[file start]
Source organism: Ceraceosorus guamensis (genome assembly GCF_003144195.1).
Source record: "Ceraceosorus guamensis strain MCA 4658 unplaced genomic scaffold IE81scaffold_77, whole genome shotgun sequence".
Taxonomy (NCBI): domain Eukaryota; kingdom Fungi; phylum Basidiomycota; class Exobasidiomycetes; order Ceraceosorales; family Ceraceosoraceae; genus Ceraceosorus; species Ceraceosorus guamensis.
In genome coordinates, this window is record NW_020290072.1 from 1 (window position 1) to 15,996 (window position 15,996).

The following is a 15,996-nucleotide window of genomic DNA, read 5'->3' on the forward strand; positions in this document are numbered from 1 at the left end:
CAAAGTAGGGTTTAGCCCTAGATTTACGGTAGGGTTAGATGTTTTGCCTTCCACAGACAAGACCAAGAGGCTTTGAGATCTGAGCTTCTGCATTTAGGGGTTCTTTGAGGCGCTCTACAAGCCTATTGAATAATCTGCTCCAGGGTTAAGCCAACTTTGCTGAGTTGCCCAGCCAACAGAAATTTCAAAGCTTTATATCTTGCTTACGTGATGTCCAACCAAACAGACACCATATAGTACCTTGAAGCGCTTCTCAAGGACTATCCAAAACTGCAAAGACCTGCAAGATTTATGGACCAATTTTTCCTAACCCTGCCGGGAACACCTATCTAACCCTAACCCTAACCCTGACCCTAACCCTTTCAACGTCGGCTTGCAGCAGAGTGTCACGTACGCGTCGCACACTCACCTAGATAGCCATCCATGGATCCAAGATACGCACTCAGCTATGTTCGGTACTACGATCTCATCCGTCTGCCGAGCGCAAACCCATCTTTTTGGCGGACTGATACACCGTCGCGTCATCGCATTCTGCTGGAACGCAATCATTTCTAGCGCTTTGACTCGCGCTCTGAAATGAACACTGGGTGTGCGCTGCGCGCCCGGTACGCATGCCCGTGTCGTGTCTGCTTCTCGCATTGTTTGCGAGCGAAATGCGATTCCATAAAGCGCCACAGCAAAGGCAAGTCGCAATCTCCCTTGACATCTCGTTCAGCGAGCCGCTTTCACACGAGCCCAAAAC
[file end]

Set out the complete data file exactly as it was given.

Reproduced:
Source organism: Ceraceosorus guamensis (genome assembly GCF_003144195.1).
Source record: "Ceraceosorus guamensis strain MCA 4658 unplaced genomic scaffold IE81scaffold_77, whole genome shotgun sequence".
Taxonomy (NCBI): domain Eukaryota; kingdom Fungi; phylum Basidiomycota; class Exobasidiomycetes; order Ceraceosorales; family Ceraceosoraceae; genus Ceraceosorus; species Ceraceosorus guamensis.
In genome coordinates, this window is record NW_020290072.1 from 1 (window position 1) to 15,996 (window position 15,996).

The following is a 15,996-nucleotide window of genomic DNA, read 5'->3' on the forward strand; positions in this document are numbered from 1 at the left end:
CAAAGTAGGGTTTAGCCCTAGATTTACGGTAGGGTTAGATGTTTTGCCTTCCACAGACAAGACCAAGAGGCTTTGAGATCTGAGCTTCTGCATTTAGGGGTTCTTTGAGGCGCTCTACAAGCCTATTGAATAATCTGCTCCAGGGTTAAGCCAACTTTGCTGAGTTGCCCAGCCAACAGAAATTTCAAAGCTTTATATCTTGCTTACGTGATGTCCAACCAAACAGACACCATATAGTACCTTGAAGCGCTTCTCAAGGACTATCCAAAACTGCAAAGACCTGCAAGATTTATGGACCAATTTTTCCTAACCCTGCCGGGAACACCTATCTAACCCTAACCCTAACCCTGACCCTAACCCTTTCAACGTCGGCTTGCAGCAGAGTGTCACGTACGCGTCGCACACTCACCTAGATAGCCATCCATGGATCCAAGATACGCACTCAGCTATGTTCGGTACTACGATCTCATCCGTCTGCCGAGCGCAAACCCATCTTTTTGGCGGACTGATACACCGTCGCGTCATCGCATTCTGCTGGAACGCAATCATTTCTAGCGCTTTGACTCGCGCTCTGAAATGAACACTGGGTGTGCGCTGCGCGCCCGGTACGCATGCCCGTGTCGTGTCTGCTTCTCGCATTGTTTGCGAGCGAAATGCGATTCCATAAAGCGCCACAGCAAAGGCAAGTCGCAATCTCCCTTGACATCTCGTTCAGCGAGCCGCTTTCACACGAGCCCAAAAC